Xylomelum pyriforme

Xylomelum pyriforme, commonly known as the woody pear, is a species of plant in the family Proteaceae native to eastern Australia. It grows as a large shrub or small tree to five metres high.

Woody pear
Woody Pear Muogamarra.jpg
Woody pear at Muogamarra Nature Reserve, Australia
Scientific classification edit
Kingdom: Plantae
Clade: Tracheophytes
Clade: Angiosperms
Clade: Eudicots
Order: Proteales
Family: Proteaceae
Genus: Xylomelum
Species:
X. pyriforme
Binomial name
Xylomelum pyriforme

TaxonomyEdit

First documented at Botany Bay by Joseph Banks and Daniel Solander in 1770,[2] it was first described as Banksia pyriformis by German botanist Joseph Gaertner in 1788 in De Fructibus et Seminibus Plantarum.[3] It was given its current name in 1809 by the gardener Joseph Knight in his On the cultivation of the plants belonging to the natural order of Proteeae.[1] The species name "pear-shaped" is derived from the Latin words pyrus "pear" and forma "shape".[4]

DescriptionEdit

Xylomelum pyriforme grows as a large shrub or small tree, usually reaching 4–5 m (13–16 ft) high,[5] although trees to 15 m (49 ft) have been recorded in the Howes Valley northwest of Sydney.[6] The large juvenile leaves have dentate (toothed) margins with 6 to 11 teeth along each edge, while the adult leaves have entire margins. The prominently veined leaves measure 10 to 20 cm (3.9 to 7.9 in) and are up to 5 cm (2.0 in) wide. They are glabrous (smooth) and dark green.[5] New growth is covered in a fine rust-coloured fur.[7] Flowering takes place from September to November, peaking in October.[6] The inflorescences measure 5 to 8 cm (2.0 to 3.1 in) and are rusty coloured.[5] Flowers are followed by the development of the large, woody, pear-shaped seed pod which is up to 9 cm (3.5 in) long and 5 cm (2.0 in) wide.[7]

Distribution and habitatEdit

The plant's range is from the New South Wales mid-north coast south to Mittagong, with an outlying record from the vicinity of Cooma.[7] Xylomelum pyriforme grows on plateau and ridges in nutrient-poor well-drained sandstone soils in open eucalypt woodland. It is associated with such species as yellow bloodwood (Corymbia eximia), red bloodwood (C. gummifera), scribbly gum (Eucalyptus haemastoma), silvertop ash (E. sieberi), brown stringybark (E. capitellata), grey gum (E. punctata) and scribbly gum (E. sclerophylla).[6]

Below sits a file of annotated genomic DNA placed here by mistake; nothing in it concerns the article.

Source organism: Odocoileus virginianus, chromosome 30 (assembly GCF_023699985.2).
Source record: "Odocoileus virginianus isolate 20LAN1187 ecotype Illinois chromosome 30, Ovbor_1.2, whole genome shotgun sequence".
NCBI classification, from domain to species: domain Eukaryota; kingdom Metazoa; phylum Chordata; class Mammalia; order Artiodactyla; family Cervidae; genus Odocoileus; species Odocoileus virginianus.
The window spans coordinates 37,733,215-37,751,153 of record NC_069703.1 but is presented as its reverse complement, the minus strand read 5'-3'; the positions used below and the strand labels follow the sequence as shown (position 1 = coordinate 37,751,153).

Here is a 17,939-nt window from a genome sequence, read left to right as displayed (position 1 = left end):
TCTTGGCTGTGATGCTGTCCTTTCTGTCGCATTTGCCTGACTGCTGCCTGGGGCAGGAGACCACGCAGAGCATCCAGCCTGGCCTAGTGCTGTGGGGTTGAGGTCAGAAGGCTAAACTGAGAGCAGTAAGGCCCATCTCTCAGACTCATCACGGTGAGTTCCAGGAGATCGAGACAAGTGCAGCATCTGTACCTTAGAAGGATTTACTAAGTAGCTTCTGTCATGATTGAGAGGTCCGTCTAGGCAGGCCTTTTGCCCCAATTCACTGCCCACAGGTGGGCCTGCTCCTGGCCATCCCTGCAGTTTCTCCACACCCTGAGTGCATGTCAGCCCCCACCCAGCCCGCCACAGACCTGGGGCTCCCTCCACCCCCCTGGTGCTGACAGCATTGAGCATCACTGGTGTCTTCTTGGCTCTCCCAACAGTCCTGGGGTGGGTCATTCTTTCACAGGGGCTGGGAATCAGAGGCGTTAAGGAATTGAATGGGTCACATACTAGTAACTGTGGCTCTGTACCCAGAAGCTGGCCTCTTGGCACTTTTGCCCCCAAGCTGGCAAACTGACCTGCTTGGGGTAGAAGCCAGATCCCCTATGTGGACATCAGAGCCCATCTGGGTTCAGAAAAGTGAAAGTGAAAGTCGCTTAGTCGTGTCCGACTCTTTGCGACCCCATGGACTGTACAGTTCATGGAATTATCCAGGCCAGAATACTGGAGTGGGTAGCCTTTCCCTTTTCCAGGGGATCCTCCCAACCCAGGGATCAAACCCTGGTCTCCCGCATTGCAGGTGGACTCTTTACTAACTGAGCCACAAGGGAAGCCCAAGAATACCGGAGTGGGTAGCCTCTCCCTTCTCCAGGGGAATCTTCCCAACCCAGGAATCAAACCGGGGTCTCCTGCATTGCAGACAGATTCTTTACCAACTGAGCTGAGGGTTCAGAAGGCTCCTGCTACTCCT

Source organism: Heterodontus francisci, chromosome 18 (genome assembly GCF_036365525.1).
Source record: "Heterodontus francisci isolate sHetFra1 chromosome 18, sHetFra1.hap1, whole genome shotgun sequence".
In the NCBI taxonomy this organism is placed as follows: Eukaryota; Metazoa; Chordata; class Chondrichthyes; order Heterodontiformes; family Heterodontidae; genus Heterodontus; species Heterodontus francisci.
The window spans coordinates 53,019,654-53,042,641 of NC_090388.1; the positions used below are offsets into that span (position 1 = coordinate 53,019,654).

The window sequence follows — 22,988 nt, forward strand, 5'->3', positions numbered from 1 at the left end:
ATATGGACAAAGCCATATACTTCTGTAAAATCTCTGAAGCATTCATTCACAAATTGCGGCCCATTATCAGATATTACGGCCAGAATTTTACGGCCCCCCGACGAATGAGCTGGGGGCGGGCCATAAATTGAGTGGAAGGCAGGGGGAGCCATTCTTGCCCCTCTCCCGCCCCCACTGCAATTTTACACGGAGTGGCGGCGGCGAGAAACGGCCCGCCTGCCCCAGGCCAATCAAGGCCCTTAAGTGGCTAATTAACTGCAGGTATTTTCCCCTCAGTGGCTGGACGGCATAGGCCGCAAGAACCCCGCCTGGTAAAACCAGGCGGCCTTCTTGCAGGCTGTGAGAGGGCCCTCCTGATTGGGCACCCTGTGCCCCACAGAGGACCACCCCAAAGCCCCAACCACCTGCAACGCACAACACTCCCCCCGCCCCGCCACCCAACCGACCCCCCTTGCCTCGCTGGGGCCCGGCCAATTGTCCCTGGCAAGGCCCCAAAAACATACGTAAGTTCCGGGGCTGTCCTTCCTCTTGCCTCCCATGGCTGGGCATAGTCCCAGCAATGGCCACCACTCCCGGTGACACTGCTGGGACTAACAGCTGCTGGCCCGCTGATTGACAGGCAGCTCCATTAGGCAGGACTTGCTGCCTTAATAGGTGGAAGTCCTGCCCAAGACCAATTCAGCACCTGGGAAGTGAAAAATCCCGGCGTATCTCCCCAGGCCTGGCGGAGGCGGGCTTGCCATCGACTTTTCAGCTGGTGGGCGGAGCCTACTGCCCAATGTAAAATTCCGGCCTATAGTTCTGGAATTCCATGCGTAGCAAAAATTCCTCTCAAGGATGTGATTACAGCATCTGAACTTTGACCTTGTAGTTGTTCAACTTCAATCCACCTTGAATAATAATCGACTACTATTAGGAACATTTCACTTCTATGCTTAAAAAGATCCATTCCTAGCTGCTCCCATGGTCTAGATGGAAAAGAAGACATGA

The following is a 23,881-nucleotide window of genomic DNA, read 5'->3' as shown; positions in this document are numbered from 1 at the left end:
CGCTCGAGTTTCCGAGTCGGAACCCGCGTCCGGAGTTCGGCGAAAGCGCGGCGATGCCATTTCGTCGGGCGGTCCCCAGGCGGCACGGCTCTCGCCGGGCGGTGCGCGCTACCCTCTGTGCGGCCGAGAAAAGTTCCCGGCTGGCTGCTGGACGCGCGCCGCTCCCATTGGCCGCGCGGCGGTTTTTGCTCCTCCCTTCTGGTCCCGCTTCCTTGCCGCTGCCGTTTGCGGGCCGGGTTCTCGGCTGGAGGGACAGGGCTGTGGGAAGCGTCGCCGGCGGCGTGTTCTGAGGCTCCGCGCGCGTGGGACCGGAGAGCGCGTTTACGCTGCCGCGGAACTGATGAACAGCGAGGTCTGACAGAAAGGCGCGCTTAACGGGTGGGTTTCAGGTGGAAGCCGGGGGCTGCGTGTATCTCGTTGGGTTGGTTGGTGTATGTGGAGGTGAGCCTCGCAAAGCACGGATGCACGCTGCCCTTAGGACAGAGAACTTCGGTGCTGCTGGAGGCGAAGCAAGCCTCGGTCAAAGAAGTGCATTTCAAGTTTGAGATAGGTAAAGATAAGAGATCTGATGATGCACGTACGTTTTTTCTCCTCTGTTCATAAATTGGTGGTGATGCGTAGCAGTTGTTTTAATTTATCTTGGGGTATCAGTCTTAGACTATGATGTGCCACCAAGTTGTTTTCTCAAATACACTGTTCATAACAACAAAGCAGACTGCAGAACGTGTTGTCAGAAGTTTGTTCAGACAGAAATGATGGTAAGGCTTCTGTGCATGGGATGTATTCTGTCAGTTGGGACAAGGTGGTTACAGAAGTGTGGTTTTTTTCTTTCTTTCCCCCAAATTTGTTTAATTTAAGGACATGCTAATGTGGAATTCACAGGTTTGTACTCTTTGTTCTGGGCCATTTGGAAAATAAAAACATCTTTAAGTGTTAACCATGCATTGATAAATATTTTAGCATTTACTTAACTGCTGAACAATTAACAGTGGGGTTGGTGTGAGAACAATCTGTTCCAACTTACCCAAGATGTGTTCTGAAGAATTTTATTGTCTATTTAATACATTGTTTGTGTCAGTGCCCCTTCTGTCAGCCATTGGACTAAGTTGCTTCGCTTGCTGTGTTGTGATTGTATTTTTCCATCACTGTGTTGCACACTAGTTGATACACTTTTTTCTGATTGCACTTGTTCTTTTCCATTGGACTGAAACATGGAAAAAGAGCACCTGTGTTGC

EcologyEdit

Xylomelum pyriforme regenerates from a lignotuber or epicormic buds after bushfires, and can sucker from the roots.[6] It is one of a number of Australian species that require a fire to open and disperse their seeds.[8]

The fungus Giugnardia causes leaf spot, while Cephaleutos virescens is responsible for an algal leaf spot.[6]

Cultivation and usesEdit

Rarely seen in cultivation due to the scarcity of seed, Xylomelum pyriforme seedlings grow readily but commonly quickly succumb to damping off. A plant may take 20 years to reach flowering stage from seed.[9]

Early European settlers of Australia used the tree's wood to make gun stocks.[10]

ReferencesEdit

  1. ^ a b "Xylomelum pyriforme". Australian Plant Name Index (APNI), IBIS database. Centre for Plant Biodiversity Research, Australian Government.
  2. ^ Bullock, William (1813). A companion to Mr. Bullock's London museum and pantherion. Whittingham and Rowland. p. 10.
  3. ^ "Banksia pyriformis". Australian Plant Name Index (APNI), IBIS database. Centre for Plant Biodiversity Research, Australian Government.
  4. ^ Simpson DP (1979). Cassell's Latin Dictionary (5 ed.). London: Cassell Ltd. ISBN 0-304-52257-0.
  5. ^ a b c "Xylomelum pyriforme". Flora of Australia Online. Department of the Environment and Heritage, Australian Government.
  6. ^ a b c d e Benson, Doug; McDougall, Lyn (2000). "Ecology of Sydney Plant Species Part 7b: Dicotyledon families Proteaceae to Rubiaceae" (PDF). Cunninghamia. 6 (4): 1017–1202 [1129]. Archived from the original (PDF) on 2009-06-27.
  7. ^ a b c Gwen J. Harden. "New South Wales Flora Online: Xylomelum pyriforme". Royal Botanic Gardens & Domain Trust, Sydney, Australia.
  8. ^ Lüttge, Ulrich (2008). Physiological ecology of tropical plants. Springer. p. 328. ISBN 978-3-540-71792-8.
  9. ^ Walters, Brian (2007). "Xylomelum pyriforme". Australian Native Plants Society website. Australian Native Plants Society (Australia). Retrieved 16 August 2011.
  10. ^ Breton, William Henry (1833). Excursions in New South Wales, Western Australia, and Van Dieman's Land: during the years 1830, 1831, 1832, and 1833. R. Bentley.